The following questions may be relevant to determining whether you or your community's right to culture has been violated as a result of the Dibamba Project's construction or operation:
The following questions may be relevant to determining whether you or your community's right to culture has been violated as a result of the Kribi operation:
For non-payment of an award, MIGA would pay the investor's interest in the award. For denial of recourse, MIGA would pay the investor's interest in the amount which, according to MIGA's claims determination, the host government would have to pay to the investor pursuant to the contract. In either case, MIGA's compensation would be capped by the amount of guarantee stated in the guarantee contract.
Actis Energy Generation Holdins N.V. of the Netherlands plans to acquire the assets of AES in Cameroon, and will assume AES' responsibilities for the Kribi and Dibamba projects using its wholly owned subsidiary, Globeleq Africa Holdings (GA). Globaleq Africa is a subsidiary of Globeleq Generation Limited, which was launched in 2002. Over its history Globeleq has owned an interest in and/or operated multiple power facilities with a total capacity of over 4,000 MW of generation capacity in more than 25 countries. Both the Kribi Power Development Company and the Dibamba Power Development Company are owned 56% by Actis, and 44% by the Government of Cameroon. AES Sonel, of which, AES is a 56% shareholder, is the sole off-taker of electricity produced by both Operations.
PAST HUMAN RIGHTS ABUSES:
*** No existing complaints have been found against Globaleq Africa or Actis Energy Generation Holdings***
However, lawsuits have been brought against AES Sonel, the sole electric utility provider in Cameroon, in the Federal District Court of Los Angeles, CA, USA, under the Alien Tort Statute alleging many causes of actions, including wrongful death, loss of consortium, cruel, inhumane or degrading treatment, breach of third party contract, intentional infliction of emotional distress, negligent infliction of emotional distress, negligence, civil conspiracy, and deceptive and unfair business practices. The claims arises from power outages have been blamed for the deaths of at least nine children and infants in Cameroon in 2013. The number of deaths and injuries related to power outages is estimated to be in the hundreds since AES assumed control of electrical supply in Cameroon. The National Commission on Human Rights and Freedoms in Cameroon received complaints against AES-Sonel and the Cameroon Development Corporation (CDC) in cases relating to the initial set up or the expansion of the corporations. In addition, in August of 2011, a Cameroonian citizen submitted a specific instance filing to the United Kingdom OECD National Contact Point, alleging that he, an employee of AES Sonel, suffered salary discrimination based on his race, violating the OECD Guidelines for Multinational Enterprises.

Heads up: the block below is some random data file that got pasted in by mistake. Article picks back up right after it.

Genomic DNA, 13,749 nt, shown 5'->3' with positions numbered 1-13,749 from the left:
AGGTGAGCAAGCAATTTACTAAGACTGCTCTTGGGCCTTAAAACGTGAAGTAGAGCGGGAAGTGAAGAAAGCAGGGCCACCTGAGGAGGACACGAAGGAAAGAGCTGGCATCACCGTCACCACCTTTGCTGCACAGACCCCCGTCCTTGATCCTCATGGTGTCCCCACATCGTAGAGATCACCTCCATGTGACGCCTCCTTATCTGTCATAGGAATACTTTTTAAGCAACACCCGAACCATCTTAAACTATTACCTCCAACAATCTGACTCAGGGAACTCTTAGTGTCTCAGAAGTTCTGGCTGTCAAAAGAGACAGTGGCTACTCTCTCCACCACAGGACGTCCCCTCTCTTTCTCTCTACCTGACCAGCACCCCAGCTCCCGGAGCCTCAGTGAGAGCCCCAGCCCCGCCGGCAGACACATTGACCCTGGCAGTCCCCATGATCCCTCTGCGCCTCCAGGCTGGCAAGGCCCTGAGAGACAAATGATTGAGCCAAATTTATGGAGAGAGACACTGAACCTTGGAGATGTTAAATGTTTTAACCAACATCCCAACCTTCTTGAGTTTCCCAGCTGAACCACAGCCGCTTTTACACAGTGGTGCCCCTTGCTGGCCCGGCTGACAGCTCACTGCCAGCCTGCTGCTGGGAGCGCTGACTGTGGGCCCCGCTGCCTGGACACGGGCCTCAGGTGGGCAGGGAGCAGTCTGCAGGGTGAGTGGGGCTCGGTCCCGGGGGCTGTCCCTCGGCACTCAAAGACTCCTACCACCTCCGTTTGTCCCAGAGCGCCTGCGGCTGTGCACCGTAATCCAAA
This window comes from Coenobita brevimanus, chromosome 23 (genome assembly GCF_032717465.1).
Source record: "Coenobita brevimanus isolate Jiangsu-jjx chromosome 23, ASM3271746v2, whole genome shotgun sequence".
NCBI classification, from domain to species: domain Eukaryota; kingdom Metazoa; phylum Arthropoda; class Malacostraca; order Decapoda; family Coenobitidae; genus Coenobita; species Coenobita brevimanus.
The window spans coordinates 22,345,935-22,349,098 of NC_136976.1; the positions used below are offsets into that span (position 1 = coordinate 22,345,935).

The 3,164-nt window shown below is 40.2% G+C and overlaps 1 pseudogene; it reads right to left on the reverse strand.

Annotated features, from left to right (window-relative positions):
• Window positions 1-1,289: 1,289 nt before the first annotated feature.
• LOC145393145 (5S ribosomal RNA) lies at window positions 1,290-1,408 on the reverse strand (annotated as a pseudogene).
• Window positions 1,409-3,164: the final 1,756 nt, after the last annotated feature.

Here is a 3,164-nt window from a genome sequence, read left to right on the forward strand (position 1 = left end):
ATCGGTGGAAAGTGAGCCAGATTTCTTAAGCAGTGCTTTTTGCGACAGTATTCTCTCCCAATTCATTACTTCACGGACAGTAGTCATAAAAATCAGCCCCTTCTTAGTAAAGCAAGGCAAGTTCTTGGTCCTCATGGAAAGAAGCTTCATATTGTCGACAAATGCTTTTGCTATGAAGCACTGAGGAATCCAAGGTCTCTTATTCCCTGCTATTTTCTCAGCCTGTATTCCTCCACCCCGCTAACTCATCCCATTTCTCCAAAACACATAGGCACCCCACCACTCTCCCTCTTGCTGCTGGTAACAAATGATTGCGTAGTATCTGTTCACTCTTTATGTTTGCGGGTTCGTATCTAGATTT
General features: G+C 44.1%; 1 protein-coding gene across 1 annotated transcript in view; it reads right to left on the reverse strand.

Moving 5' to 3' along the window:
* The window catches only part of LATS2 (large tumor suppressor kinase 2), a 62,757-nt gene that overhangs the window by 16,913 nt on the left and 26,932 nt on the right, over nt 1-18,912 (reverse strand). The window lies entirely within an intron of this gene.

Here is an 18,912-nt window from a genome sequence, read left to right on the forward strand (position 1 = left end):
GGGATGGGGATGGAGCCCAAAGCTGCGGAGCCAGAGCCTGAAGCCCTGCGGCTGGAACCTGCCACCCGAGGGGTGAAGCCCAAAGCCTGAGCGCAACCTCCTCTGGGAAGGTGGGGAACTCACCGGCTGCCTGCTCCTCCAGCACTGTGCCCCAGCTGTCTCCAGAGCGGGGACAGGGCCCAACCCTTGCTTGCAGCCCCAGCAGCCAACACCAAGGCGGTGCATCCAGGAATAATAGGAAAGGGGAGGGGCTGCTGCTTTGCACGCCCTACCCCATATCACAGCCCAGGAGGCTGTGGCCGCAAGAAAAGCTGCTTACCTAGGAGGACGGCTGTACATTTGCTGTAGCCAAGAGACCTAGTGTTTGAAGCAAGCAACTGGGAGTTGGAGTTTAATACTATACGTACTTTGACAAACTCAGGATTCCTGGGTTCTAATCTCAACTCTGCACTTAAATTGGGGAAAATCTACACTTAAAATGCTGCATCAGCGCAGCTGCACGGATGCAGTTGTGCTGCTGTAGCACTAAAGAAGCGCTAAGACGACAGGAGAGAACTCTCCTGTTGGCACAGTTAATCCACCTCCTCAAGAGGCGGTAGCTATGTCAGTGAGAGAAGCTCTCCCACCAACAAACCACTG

|Private Actor 1||Private Actor 1 Role||Private Actor 1 Sector||Relation||Private Actor 2||Private Actor 2 Role||Private Actor 2 Sector|
|-||-||-||-||Dibamba Power Development Company||Undisclosed||-|
|-||-||-||-||Globeleq Generation Limited||Parent Company||-|
|-||-||-||-||Kribi Power Development Company S.A.||Undisclosed||-|
Actis has yet to establish an office in Cameroon.
Inquiries can be directed to:
Director, Business Development
Globeleq Advisors Limited
2 More London Riverside, SE1 2JT
Telephone: +44 20 7234 5401
ACCOUNTABILITY MECHANISM OF MIGA
The Compliance Advisor Ombudsman (CAO) is the independent complaint mechanism and fact-finding body for people who believe they are likely to be, or have been, adversely affected by an IFC or MIGA- financed project. If you submit a complaint to the CAO, they may assist you in resolving a dispute with the company and/or investigate to assess whether the IFC is following its own policies and procedures for preventing harm to people or the environment. If you want to submit a complaint electronically, you can email the CAO at CAO@worldbankgroup.org. You can learn more about the CAO and how to file a complaint at http://www.cao-ombudsman.org/